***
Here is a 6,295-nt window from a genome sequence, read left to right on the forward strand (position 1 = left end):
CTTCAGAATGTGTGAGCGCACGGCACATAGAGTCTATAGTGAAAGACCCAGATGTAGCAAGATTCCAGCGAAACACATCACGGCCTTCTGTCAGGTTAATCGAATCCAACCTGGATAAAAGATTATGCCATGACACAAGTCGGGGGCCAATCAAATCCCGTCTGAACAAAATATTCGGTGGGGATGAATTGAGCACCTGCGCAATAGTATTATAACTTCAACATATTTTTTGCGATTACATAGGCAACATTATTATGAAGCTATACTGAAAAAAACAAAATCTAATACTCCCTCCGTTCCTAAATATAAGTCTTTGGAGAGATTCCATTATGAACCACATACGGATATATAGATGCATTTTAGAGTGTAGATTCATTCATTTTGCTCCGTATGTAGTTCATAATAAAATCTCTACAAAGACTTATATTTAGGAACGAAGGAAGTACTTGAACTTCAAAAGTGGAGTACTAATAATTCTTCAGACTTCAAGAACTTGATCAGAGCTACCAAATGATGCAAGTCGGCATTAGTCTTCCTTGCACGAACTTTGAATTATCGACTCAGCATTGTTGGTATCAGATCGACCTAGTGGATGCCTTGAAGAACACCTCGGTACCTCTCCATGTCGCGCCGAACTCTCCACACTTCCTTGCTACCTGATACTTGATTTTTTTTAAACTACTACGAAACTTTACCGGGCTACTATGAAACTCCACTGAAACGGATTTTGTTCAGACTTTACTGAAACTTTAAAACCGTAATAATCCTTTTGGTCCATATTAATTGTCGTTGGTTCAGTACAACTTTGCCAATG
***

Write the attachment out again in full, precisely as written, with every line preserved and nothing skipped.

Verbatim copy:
Here is a 6,295-nt window from a genome sequence, read left to right on the forward strand (position 1 = left end):
CTTCAGAATGTGTGAGCGCACGGCACATAGAGTCTATAGTGAAAGACCCAGATGTAGCAAGATTCCAGCGAAACACATCACGGCCTTCTGTCAGGTTAATCGAATCCAACCTGGATAAAAGATTATGCCATGACACAAGTCGGGGGCCAATCAAATCCCGTCTGAACAAAATATTCGGTGGGGATGAATTGAGCACCTGCGCAATAGTATTATAACTTCAACATATTTTTTGCGATTACATAGGCAACATTATTATGAAGCTATACTGAAAAAAACAAAATCTAATACTCCCTCCGTTCCTAAATATAAGTCTTTGGAGAGATTCCATTATGAACCACATACGGATATATAGATGCATTTTAGAGTGTAGATTCATTCATTTTGCTCCGTATGTAGTTCATAATAAAATCTCTACAAAGACTTATATTTAGGAACGAAGGAAGTACTTGAACTTCAAAAGTGGAGTACTAATAATTCTTCAGACTTCAAGAACTTGATCAGAGCTACCAAATGATGCAAGTCGGCATTAGTCTTCCTTGCACGAACTTTGAATTATCGACTCAGCATTGTTGGTATCAGATCGACCTAGTGGATGCCTTGAAGAACACCTCGGTACCTCTCCATGTCGCGCCGAACTCTCCACACTTCCTTGCTACCTGATACTTGATTTTTTTTAAACTACTACGAAACTTTACCGGGCTACTATGAAACTCCACTGAAACGGATTTTGTTCAGACTTTACTGAAACTTTAAAACCGTAATAATCCTTTTGGTCCATATTAATTGTCGTTGGTTCAGTACAACTTTGCCAATG